Deadline passes to appeal ruling on seals
The deadline for appealing Superior Court Judge Timothy Taylor’s mid-November ruling that SB 428’s passage amending the Children’s Pool trust effectively stifles opposition to the presence of harbor seals there has passed quietly.
“It’s been a very hard decision for me, but the prospects of success are not great enough to justify it (appealing),” said Paul Kennerson, the attorney representing Valerie O’Sullivan in arguing the presence of the seals at Children’s Pool violates the terms of the pool’s trust providing that it be kept as a safe wading area for children.
Kennerson said fighting SB 428 — which gives the City Council the ability to establish a marine mammal park at the La Jolla beach — would have been too steep a climb.
“If the Legislature says this is going to be a place for seals ... it’s going to be a long look to find a court that disagrees with it.”
Kennerson, however, noted there may be a couple of other legal avenues that could be pursued should someone want to continue the fight to keep shared use between humans and pinnipeds at the popular pool.
“There may be another way to come at this besides a blunt attack,” he said. “If the city mandates a marine mammal park there, that may well be creating a nuisance, especially to Casa de Manana (senior center). They may be exposing themselves to damages from adjoining property owners or other people for creating a nuisance.”
Kennerson added a case for inverse condemnation, wherein a property owner contends government condemnation of their property has deprived them of fair market value and sues for damages in the amount equal “to the highest and best use of the land,” might also be made.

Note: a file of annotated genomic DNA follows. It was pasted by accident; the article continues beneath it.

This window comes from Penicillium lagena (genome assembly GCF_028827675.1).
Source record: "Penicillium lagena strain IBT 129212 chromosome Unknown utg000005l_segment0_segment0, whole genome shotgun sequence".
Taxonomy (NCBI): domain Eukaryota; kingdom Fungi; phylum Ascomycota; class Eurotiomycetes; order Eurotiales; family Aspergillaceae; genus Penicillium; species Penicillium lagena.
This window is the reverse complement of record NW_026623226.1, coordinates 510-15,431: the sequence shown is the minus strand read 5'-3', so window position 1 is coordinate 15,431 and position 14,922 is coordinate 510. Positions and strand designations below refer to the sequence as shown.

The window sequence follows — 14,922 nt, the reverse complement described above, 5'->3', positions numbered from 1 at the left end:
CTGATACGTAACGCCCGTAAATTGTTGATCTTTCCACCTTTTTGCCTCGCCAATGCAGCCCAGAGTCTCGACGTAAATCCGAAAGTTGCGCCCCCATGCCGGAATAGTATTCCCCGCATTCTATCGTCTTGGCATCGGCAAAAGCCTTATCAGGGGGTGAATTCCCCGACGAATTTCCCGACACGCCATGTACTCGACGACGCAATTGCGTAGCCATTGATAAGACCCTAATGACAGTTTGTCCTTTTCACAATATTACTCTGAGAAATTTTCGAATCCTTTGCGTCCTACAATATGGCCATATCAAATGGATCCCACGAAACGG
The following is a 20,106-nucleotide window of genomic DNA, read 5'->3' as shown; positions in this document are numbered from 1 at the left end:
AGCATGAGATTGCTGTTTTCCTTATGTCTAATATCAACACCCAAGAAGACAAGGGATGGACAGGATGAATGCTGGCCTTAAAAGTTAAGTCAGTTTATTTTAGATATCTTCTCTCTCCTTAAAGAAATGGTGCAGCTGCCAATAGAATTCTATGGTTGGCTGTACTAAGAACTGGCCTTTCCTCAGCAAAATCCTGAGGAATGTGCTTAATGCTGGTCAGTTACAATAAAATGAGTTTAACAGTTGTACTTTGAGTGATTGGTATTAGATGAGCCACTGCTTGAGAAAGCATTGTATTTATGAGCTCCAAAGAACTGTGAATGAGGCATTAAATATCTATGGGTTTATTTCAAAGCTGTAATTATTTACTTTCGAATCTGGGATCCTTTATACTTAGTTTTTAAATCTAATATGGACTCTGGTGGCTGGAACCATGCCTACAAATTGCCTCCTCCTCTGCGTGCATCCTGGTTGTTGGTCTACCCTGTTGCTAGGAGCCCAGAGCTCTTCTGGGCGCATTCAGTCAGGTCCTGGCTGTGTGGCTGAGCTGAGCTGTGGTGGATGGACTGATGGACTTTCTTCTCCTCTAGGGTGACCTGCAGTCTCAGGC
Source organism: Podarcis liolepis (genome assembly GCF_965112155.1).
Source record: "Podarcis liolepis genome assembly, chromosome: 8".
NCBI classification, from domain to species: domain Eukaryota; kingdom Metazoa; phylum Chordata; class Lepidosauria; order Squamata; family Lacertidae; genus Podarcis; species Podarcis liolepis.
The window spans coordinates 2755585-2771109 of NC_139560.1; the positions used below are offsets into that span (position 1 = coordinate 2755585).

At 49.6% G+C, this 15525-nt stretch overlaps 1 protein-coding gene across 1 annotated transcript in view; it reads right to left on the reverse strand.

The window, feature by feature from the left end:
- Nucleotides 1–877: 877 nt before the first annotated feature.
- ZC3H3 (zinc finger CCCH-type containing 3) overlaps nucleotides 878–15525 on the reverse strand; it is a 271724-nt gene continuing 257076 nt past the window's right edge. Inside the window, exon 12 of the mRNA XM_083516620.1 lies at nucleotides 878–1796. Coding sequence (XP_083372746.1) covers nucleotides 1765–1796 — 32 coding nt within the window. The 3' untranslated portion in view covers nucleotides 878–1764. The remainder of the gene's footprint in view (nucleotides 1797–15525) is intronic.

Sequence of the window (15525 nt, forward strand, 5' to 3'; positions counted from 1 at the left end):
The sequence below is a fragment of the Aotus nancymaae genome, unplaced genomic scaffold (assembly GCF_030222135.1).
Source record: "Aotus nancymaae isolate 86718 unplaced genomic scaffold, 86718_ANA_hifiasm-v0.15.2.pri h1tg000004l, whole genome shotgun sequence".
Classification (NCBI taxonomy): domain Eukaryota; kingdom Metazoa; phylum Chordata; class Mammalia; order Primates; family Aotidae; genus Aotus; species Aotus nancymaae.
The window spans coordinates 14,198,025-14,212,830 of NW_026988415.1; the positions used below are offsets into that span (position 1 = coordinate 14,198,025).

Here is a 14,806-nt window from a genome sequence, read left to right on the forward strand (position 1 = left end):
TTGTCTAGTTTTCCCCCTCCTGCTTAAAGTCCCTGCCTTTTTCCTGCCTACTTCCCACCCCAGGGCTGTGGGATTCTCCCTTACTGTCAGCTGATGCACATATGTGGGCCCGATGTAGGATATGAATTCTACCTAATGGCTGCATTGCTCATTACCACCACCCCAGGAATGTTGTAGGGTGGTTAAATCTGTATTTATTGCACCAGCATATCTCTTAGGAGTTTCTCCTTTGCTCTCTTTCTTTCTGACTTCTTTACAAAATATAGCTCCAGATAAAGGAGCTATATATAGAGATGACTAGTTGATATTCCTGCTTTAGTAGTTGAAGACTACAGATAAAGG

He said he “would certainly talk with them” if someone approached him about continuing the legal battle.
Meanwhile, the La Jolla attorney’s decision not to appeal Taylor’s ruling leaves the door open for pro-seal advocates to follow through in asking the City Council to designate the pool as a marine mammal park.
That process will begin with the City Council’s Natural Resources and Culture Committee chaired by Councilwoman Donna Frye, which had not as of the Light’s press time on Tuesday, docketed the Children’s Pool for discussion.
Bryan Pease, an attorney representing the La Jolla Friends of the Seals and the Animal Protection and Rescue League, is also advocating the end of the policy of shared use at Children’s Pool — but with a different end goal.
“The shared use policy doesn’t work,” he said. “It’s too small an area for humans and seals to share. It should be a seal rookery. As a matter of policy, the legally preferred use should be seal watching.”
Pease added that seal advocates would like to see the rope barrier separating humans from seals during the mammals’ mid-December to mid-May pupping season “up year-round.”
“All we want really is just to have the seals protected,” he said, adding violators who cross the rope barrier should be cited by authorities, something which he said hasn’t been happening for some time largely due to the dire financial situation of both state and local government.